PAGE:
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Just finished reading How It All Began: A Novelby Penelope Lively. I find it hard to describe this book – it’s wonderful. I loved it. But describing it is perplexing. The title relates to one of the characters, a woman of a certain age, who is mugged, and has to go live with her daughter and son in law for awhile since she’s stuck with crutches and has mobility problems. That starts the cavalcade of events that spread around her, with the characters. And she knows nothing whatsoever about them, hardly. They’re all somewhat inter-related (not much family, but mostly by circumstance) and they all get into some rather logical and some peculiar relationships. You engage  with each and every one of them; at least I sure did; and was trying to tell some of them to back away from what they were about to do. Or “be careful;” or “don’t go there.” That kind of thing. There is nothing insidious, no mystery involved – it’s all about these people and what happens to them. I was sad when the book was finished. The author, Lively, does add a chapter at the end – I wonder if it wasn’t part of the master plan – that kind of tidies up everything, and you get to see all of the characters move on with their lives, happy or not, but mostly happy. Really enjoyed the book. Am not sure it would be a good book club read, as the only thing to discuss are the characters themselves. Lively paints these characters well; you can just picture them as they get themselves in and out of relationship mischief.

The Last Midwife: A Novel by Sandra Dallas. It’s a very, very good read. It tells the story of an older married woman who lives in a small mining town in the Colorado rockies (this is the mid-1800’s), and is well known by all because she’s the only midwife in the area. Often people can’t pay her anything, or very little for her days of service with little or no rest or food. Suddenly, a couple accuse her of strangling their infant (she arrived after the birth, actually). Hence the story is about how this small town rallies or rails for or against Gracy. She didn’t commit the crime, but not everyone can be convinced since the father is a wealthy man in the area who carries a lot of clout. There’s plenty of relationship issues here, which make really great fodder for a novel. And there are plenty of characters in the book that you’ll love or hate. Some secrets get dredged up too. Oh, such a good read.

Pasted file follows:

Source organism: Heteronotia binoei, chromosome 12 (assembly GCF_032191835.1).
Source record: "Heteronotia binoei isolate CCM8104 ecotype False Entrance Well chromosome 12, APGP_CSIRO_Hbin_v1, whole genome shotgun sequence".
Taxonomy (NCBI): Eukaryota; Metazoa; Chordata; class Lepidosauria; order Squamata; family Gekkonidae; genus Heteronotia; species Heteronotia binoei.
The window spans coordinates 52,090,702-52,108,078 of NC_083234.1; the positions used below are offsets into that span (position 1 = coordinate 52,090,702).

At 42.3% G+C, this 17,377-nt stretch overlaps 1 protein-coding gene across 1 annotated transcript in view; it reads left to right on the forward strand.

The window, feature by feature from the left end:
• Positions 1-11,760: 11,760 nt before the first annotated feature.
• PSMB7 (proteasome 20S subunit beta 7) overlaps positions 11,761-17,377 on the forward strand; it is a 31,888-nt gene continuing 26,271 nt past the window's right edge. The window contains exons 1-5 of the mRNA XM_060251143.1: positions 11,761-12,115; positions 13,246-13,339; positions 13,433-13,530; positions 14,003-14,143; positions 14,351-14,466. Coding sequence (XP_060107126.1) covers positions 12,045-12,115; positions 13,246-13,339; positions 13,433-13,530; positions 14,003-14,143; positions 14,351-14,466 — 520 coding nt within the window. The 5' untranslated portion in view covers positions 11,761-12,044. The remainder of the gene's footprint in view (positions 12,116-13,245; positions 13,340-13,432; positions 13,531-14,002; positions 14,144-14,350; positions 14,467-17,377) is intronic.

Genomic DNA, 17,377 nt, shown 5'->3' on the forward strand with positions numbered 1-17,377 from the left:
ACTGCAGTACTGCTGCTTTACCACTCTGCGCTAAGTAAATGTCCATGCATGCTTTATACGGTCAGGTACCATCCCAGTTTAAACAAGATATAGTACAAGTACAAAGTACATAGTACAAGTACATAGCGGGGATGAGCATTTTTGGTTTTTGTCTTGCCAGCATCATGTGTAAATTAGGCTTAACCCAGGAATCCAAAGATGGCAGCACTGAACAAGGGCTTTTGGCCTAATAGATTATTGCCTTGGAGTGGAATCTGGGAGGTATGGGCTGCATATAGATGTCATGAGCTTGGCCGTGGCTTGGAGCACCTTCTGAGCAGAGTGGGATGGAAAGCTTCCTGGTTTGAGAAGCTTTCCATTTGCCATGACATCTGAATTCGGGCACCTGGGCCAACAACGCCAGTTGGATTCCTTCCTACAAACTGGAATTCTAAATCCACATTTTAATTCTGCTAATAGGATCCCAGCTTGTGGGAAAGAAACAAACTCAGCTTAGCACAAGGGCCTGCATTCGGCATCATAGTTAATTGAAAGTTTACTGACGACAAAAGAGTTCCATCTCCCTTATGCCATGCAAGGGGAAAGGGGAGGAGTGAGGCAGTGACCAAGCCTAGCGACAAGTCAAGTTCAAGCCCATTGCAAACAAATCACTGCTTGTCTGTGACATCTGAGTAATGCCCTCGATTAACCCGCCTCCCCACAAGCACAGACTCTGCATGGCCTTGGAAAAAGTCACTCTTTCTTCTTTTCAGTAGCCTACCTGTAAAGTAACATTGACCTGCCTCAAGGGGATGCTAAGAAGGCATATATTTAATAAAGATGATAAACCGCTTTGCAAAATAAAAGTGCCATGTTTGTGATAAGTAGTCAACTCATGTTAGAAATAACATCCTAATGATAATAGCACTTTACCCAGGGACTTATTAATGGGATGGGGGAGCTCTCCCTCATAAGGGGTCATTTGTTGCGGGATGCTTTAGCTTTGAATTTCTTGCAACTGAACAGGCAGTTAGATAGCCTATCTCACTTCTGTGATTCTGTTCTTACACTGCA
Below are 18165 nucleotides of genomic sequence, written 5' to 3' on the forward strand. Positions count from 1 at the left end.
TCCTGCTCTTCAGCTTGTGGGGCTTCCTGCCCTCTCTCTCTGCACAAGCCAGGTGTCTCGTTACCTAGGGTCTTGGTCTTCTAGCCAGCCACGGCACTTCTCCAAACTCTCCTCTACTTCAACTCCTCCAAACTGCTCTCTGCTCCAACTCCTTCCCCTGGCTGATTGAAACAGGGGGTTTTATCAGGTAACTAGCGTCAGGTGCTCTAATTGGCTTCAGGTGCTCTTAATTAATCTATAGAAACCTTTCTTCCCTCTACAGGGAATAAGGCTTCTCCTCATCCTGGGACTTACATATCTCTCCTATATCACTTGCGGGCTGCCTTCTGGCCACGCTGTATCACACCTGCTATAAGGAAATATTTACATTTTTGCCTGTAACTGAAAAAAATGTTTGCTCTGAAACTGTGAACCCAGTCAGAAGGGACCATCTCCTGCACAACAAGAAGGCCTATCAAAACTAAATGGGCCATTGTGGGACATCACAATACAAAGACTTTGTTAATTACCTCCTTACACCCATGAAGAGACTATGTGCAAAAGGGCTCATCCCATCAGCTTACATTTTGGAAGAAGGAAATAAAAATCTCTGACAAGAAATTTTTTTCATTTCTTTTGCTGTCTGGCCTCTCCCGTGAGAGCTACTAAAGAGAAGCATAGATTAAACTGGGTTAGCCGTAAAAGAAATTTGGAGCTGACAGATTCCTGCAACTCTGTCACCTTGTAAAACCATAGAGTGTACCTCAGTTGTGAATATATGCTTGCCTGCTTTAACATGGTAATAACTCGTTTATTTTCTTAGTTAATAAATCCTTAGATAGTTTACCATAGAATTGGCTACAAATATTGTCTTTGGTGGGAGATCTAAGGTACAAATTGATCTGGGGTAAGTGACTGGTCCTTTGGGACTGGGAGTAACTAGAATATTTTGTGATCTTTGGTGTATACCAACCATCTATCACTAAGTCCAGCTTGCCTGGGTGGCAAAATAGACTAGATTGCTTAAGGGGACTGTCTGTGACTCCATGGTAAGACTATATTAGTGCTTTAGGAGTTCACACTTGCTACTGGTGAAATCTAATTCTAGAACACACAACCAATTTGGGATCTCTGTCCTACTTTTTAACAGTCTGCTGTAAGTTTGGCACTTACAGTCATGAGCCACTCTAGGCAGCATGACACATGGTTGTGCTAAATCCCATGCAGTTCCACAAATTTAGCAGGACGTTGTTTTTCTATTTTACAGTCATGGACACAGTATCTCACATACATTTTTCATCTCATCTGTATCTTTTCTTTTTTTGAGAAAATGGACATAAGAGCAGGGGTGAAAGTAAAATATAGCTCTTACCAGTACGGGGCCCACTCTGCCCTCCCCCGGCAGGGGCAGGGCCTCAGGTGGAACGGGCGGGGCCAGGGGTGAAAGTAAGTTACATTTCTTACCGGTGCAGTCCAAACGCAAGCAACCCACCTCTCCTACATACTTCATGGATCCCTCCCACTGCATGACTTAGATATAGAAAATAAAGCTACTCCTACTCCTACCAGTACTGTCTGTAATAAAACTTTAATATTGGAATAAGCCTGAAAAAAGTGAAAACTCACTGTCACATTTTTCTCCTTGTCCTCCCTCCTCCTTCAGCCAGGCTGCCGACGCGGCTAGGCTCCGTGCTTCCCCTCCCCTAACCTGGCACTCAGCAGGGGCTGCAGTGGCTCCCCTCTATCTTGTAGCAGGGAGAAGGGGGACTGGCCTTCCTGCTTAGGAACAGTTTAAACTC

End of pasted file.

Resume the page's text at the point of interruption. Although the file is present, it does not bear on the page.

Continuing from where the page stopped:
On my recent road trip, I visited one of my local libraries and borrowed 5 books on tape. We listened to 3 of them. I’m a big fan of Craig Johnson, the author of a series of mysteries taking place in Wyoming, and a TV series on Netflix called Longmire. This book, A Serpent’s Tooth: A Longmire Mystery was really complex. Hard to explain, but it’s about graft and greed and oil. Worth reading, for sure. Also read Stone Kiss by Faye Kellerman, another complex mystery about Lt Decker, an LA cop who journeys to NYC to help out his family when a murder occurs. Lots of violence in this one.  Not particularly a fav book, I’d venture. Then read Leaving Time: A Novel by Jodi Picoult. I’ve read most of her books – always very riveting. In this book, you’ll learn a whole lot about elephants since the protagonist in it is a young girl whose mother disappeared when she was quite young. Her parents ran an elephant sanctuary in New Hampshire. In the ensuing years, Jenna has tried to find clues as to her mother’s whereabouts because she just cannot believe her mother would have up and abandoned her. There are a whole cast of characters (her mother, her father, employees at the sanctuary, a cop or two, and a psychic). All play fairly prominent roles. Fascinating book – I really liked it, almost as much for the education about the behavior of elephants as about the mystery. A great read.

Also on the trip, I read a book (on Kindle) for one of my book clubs, The Swans of Fifth Avenue: A Novel by Melanie Benjamin. It’s about the relationship between Truman Capote and his “swans,” a group of middle-aged high society ladies, and specifically Beth Paley. I don’t know whether to recommend this book or not. Truman Capote was not a nice man, although the whole novel (vs. non-fiction, which this is not) is conjured from speculation about the years Truman was kind of adopted by the group of women. He cared about all of them (most were married/divorced, and wealthy) but in the end he betrays them all by writing a novella about their secrets, their marriages, their affairs (theirs or their spouses, information they’d all shared with him, thinking he could be trusted with their innermost secrets). It was scandalous, and yes, all that part is true. I finished the book, but almost felt like I’d read a “dirty book.” There is no graphic detail in this book – it’s just what Capote did to destroy these women, supposedly his dear, darling “swans.” He was the villain in the book, and in his old age . . . well, I won’t spoil the story if you’re interested in reading it.